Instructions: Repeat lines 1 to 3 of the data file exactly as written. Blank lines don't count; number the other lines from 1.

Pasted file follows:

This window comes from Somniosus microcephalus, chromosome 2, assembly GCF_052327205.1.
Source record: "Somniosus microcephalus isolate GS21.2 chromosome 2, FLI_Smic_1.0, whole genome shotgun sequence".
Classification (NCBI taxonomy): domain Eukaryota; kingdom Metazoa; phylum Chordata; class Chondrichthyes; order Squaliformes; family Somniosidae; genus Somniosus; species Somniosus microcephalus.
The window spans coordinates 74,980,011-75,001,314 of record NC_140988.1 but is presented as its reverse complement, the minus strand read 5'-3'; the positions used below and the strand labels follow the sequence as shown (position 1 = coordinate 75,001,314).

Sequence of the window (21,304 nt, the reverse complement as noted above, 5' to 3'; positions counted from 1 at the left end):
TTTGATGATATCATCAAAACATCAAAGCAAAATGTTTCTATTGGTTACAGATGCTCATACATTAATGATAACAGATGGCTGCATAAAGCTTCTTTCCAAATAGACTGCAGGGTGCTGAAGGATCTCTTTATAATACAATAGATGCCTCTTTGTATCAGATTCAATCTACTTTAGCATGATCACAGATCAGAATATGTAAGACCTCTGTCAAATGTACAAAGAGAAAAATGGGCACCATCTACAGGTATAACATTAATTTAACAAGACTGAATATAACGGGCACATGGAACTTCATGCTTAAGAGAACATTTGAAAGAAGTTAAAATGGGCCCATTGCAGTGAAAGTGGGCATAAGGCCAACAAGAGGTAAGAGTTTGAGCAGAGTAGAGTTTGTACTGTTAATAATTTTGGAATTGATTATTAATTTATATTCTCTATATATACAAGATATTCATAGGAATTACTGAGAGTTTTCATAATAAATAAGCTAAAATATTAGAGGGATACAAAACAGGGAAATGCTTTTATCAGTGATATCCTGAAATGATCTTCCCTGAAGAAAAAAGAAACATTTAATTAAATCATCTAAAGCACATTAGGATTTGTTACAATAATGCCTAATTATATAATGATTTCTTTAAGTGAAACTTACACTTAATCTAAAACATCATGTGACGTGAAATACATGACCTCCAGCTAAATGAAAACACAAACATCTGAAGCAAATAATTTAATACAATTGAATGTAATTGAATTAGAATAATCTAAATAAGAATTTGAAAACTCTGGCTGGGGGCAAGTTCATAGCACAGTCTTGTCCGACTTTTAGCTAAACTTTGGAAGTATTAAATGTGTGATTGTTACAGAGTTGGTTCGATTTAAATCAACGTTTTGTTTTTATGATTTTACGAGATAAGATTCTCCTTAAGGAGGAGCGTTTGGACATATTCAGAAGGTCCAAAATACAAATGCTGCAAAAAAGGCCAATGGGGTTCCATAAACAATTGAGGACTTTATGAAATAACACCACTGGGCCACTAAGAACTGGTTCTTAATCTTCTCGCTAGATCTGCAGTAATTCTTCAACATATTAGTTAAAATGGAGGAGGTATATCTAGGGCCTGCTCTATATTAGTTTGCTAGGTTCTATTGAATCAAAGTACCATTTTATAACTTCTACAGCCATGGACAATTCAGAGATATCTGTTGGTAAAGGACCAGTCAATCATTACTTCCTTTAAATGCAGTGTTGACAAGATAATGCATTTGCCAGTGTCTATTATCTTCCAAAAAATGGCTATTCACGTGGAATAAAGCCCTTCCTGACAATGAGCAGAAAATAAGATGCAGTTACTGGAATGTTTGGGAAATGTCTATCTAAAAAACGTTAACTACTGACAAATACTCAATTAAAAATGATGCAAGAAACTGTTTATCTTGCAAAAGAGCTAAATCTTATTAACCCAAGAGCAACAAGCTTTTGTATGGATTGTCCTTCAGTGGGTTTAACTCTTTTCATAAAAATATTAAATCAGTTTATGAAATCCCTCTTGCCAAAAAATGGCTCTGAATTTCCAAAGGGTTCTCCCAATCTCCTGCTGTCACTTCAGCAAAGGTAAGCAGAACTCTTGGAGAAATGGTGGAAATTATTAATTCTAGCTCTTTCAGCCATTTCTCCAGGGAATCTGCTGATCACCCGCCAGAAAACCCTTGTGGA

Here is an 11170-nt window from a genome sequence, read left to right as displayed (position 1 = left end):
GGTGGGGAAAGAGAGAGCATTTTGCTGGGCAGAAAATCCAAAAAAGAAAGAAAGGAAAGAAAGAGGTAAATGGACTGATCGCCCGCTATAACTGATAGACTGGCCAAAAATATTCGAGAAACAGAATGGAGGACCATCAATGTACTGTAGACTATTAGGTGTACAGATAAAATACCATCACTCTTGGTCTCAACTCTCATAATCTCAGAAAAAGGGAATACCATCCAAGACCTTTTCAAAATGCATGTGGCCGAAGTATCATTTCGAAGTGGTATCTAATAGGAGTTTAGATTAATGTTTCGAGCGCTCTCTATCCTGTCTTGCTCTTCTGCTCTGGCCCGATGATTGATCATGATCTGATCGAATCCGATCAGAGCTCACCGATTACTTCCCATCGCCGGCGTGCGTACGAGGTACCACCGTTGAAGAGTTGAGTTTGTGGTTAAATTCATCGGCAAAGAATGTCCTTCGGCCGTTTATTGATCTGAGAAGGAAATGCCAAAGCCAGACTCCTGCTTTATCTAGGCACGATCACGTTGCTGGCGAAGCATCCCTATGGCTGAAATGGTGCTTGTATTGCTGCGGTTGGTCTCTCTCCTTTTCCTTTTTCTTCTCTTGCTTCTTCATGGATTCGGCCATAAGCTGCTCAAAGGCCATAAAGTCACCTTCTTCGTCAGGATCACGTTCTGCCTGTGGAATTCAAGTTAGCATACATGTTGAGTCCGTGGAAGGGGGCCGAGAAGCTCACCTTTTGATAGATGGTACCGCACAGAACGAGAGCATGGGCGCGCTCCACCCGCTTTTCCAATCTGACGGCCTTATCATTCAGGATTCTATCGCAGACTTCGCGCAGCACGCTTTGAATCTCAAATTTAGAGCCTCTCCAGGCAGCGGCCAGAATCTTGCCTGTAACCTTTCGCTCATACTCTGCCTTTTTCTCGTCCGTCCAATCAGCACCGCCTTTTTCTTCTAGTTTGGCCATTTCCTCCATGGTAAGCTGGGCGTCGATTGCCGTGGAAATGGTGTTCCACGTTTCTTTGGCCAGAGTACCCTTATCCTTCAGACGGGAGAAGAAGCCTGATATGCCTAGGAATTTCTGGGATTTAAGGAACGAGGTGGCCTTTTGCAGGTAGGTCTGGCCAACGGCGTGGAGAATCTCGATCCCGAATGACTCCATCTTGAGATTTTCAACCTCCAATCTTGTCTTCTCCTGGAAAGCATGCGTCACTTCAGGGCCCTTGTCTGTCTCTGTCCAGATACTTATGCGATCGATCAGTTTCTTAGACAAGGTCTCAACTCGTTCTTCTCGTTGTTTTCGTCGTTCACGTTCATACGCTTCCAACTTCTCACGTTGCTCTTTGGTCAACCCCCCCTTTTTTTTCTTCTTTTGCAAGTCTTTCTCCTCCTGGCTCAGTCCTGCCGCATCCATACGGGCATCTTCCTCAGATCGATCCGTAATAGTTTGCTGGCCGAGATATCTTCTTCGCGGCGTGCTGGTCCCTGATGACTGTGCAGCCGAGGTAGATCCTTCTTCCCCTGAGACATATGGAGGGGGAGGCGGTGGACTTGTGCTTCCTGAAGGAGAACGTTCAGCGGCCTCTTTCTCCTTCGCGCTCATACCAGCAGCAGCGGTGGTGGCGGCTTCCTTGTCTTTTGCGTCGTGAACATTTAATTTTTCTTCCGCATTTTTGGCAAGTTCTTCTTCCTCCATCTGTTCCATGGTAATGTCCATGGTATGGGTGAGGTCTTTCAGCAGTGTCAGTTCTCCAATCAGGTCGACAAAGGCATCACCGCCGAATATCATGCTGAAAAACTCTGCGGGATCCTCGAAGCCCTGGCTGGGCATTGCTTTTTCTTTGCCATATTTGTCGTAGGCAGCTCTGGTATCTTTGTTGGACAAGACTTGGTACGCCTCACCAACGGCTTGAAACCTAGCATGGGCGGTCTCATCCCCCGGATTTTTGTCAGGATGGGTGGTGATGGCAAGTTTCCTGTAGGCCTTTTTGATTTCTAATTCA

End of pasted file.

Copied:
This window comes from Somniosus microcephalus, chromosome 2, assembly GCF_052327205.1.
Source record: "Somniosus microcephalus isolate GS21.2 chromosome 2, FLI_Smic_1.0, whole genome shotgun sequence".
Classification (NCBI taxonomy): domain Eukaryota; kingdom Metazoa; phylum Chordata; class Chondrichthyes; order Squaliformes; family Somniosidae; genus Somniosus; species Somniosus microcephalus.